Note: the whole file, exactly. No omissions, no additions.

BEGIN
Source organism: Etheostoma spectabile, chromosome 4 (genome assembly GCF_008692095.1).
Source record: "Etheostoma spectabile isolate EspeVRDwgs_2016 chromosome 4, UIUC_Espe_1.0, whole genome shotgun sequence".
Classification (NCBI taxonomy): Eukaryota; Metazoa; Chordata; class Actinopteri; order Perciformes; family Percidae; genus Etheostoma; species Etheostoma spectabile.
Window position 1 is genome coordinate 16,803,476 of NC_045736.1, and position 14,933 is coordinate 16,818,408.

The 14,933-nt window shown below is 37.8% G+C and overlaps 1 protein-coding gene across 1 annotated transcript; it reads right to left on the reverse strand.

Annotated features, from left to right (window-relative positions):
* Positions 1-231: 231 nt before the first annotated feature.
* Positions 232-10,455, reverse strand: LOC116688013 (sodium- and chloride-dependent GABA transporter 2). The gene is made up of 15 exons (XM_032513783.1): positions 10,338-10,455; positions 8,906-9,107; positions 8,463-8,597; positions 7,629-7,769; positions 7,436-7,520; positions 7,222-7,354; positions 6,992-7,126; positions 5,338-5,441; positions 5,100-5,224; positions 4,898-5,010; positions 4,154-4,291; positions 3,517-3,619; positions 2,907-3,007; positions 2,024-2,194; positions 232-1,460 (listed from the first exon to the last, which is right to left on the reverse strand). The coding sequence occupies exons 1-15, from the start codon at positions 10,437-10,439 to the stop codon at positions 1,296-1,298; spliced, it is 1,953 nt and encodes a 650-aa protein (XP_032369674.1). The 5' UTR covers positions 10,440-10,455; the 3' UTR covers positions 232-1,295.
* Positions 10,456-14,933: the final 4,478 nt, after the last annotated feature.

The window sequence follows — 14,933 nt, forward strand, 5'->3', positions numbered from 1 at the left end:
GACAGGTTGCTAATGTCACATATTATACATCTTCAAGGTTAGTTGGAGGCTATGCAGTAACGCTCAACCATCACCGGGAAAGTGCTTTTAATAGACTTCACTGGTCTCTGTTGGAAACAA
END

Source organism: Etheostoma spectabile, chromosome 4 (genome assembly GCF_008692095.1).
Source record: "Etheostoma spectabile isolate EspeVRDwgs_2016 chromosome 4, UIUC_Espe_1.0, whole genome shotgun sequence".
Classification (NCBI taxonomy): Eukaryota; Metazoa; Chordata; class Actinopteri; order Perciformes; family Percidae; genus Etheostoma; species Etheostoma spectabile.
Window position 1 is genome coordinate 16,803,476 of NC_045736.1, and position 14,933 is coordinate 16,818,408.

The 14,933-nt window shown below is 37.8% G+C and overlaps 1 protein-coding gene across 1 annotated transcript; it reads right to left on the reverse strand.

Annotated features, from left to right (window-relative positions):
* Positions 1-231: 231 nt before the first annotated feature.
* Positions 232-10,455, reverse strand: LOC116688013 (sodium- and chloride-dependent GABA transporter 2). The gene is made up of 15 exons (XM_032513783.1): positions 10,338-10,455; positions 8,906-9,107; positions 8,463-8,597; positions 7,629-7,769; positions 7,436-7,520; positions 7,222-7,354; positions 6,992-7,126; positions 5,338-5,441; positions 5,100-5,224; positions 4,898-5,010; positions 4,154-4,291; positions 3,517-3,619; positions 2,907-3,007; positions 2,024-2,194; positions 232-1,460 (listed from the first exon to the last, which is right to left on the reverse strand). The coding sequence occupies exons 1-15, from the start codon at positions 10,437-10,439 to the stop codon at positions 1,296-1,298; spliced, it is 1,953 nt and encodes a 650-aa protein (XP_032369674.1). The 5' UTR covers positions 10,440-10,455; the 3' UTR covers positions 232-1,295.
* Positions 10,456-14,933: the final 4,478 nt, after the last annotated feature.

The window sequence follows — 14,933 nt, forward strand, 5'->3', positions numbered from 1 at the left end:
GACAGGTTGCTAATGTCACATATTATACATCTTCAAGGTTAGTTGGAGGCTATGCAGTAACGCTCAACCATCACCGGGAAAGTGCTTTTAATAGACTTCACTGGTCTCTGTTGGAAACAA